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Meet Amy Xie

Amy Xie

Amy Xie says she knew Wake Forest was right for her when she sat in on a class during a campus visit and became actively engaged in discussion. “The professor and students were passionate about the subject, yet each had interests and identities that extended far beyond their major.”

 
You developed a sleeper pod for astronauts. Where did you get this idea?
A teacher of mine once said “new ideas are sparked by two types of people: those who are inexperienced and see the simple things professionals overlook, and those who are from another field and view problems through a different lens.” This encouraged me to interview three NASA astronauts about the problems they experienced in space — in particular, what it was like sleeping in unpadded zip-up bags strapped to the wall. The astronauts said they experienced back pain induced by spinal elongation and sleep deprivation due to the sun rising every 90 minutes. Thus, the idea for an ergonomically sound, circadian rhythm-stimulating sleeping pod was born. Through further research, design and modeling, I recognized that the curvature and forces on the spine in zero gravity was largely unknown. NASA’s microgravity test suggests that less gravity in space creates more space between each vertebra and strains core muscles attached to the spine.

Amy Xie in zero G at NASA

What did you learn working on the pod project that will help you in college?
I learned not to limit my learning to just my professors and mentors. My classmates may all view the same topic through a different angle, and round-table discussions often bring out the best in everybody. I also learned that the only way to achieve a goal is to try. I never expected to have the chance to pitch my invention to Silicon Valley entrepreneurs or fly in zero G with NASA before obtaining a high school diploma, but stepping out of my comfort zone has been the first step for each of my pursuits.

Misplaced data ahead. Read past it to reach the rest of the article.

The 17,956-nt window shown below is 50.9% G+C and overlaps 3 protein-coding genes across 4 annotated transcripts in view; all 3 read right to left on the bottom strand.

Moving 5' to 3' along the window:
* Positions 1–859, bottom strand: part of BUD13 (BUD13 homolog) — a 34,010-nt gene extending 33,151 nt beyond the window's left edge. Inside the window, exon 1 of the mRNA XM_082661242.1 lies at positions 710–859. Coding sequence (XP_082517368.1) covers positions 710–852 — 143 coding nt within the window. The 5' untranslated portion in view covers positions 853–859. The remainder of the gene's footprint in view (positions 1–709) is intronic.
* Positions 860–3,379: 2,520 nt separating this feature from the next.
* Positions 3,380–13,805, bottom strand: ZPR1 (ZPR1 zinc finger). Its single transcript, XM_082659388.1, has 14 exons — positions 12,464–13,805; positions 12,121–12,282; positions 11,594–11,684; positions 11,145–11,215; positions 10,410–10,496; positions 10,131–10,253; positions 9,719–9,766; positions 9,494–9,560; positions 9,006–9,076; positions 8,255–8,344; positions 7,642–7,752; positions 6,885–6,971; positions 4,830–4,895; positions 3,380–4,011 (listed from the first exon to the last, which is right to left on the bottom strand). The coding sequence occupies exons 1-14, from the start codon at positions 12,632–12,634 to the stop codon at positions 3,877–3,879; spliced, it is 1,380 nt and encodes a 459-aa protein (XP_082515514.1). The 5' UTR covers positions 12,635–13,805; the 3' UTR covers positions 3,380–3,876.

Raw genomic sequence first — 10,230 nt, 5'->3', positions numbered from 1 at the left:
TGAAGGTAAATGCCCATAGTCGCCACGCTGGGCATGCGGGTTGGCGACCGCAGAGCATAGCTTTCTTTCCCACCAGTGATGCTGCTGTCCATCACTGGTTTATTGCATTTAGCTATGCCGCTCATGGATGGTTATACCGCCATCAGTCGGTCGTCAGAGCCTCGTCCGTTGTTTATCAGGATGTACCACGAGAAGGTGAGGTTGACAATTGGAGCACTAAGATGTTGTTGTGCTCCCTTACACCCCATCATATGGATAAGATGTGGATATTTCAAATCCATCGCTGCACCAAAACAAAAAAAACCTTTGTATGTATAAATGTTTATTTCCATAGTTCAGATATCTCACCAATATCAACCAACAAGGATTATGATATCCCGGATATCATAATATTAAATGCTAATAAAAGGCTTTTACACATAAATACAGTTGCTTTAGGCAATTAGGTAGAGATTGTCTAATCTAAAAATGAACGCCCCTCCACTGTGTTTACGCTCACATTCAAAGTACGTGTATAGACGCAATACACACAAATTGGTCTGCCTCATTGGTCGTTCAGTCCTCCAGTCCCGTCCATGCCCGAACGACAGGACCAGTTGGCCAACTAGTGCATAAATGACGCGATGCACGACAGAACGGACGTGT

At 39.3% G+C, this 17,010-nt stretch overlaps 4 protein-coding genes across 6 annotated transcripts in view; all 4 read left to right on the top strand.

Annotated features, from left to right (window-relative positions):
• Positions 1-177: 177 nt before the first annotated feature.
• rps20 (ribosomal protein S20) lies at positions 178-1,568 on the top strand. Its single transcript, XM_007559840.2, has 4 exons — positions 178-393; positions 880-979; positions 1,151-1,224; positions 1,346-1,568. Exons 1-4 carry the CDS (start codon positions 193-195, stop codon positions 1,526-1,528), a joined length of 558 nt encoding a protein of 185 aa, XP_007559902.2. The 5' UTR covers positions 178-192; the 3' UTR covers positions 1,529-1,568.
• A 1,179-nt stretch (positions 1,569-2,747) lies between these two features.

If you could travel in space with any famous person, who would you like to show the universe and why?
William Anders, an Apollo 8 crew member, described his experience: “We came all this way to explore the moon, and the most important thing we discovered is the Earth.” I would choose to take the person who might eventually trigger World War III in hopes that he or she would see that in light of the universe, life on Earth is a privilege.

What book, film or musical piece has most influenced your life?
John Cage’s piece “4’33″” is constituted by 4 minutes and 33 seconds of rests (silence). It is a reminder that silence, too, is music. Without pauses, music would simply be noise. Similarly, a life constantly filled with things to do and places to see but no time to take a step back and reflect often lacks meaning and purpose.

What classes are you most excited to take?
As an individual who loves to embrace challenges, I look forward to starting my college experience with organic chemistry. I am excited for bioinspiration and biomimetics because the idea of nature-inspired innovations intrigues me.

What hobbies or interests are you looking forward to developing?
I’d like to serve my community with a campus ministry, try club rowing and dive into the Innovation, Creativity and Entrepreneurship program.

Imagine yourself on graduation day in four years. What will you be thinking?
When I cross the stage, I will probably be thinking, “I hope my last name is pronounced correctly.” :-) (Xie’s name is pronounced like “chef” without the “f”)

College is where there are people to teach me, direct me and let me wander a bit, so I can see things for myself. At graduation, I hope to have established a direction and goal for my career, and to have the tools and confidence to embrace the obstacles on the way.

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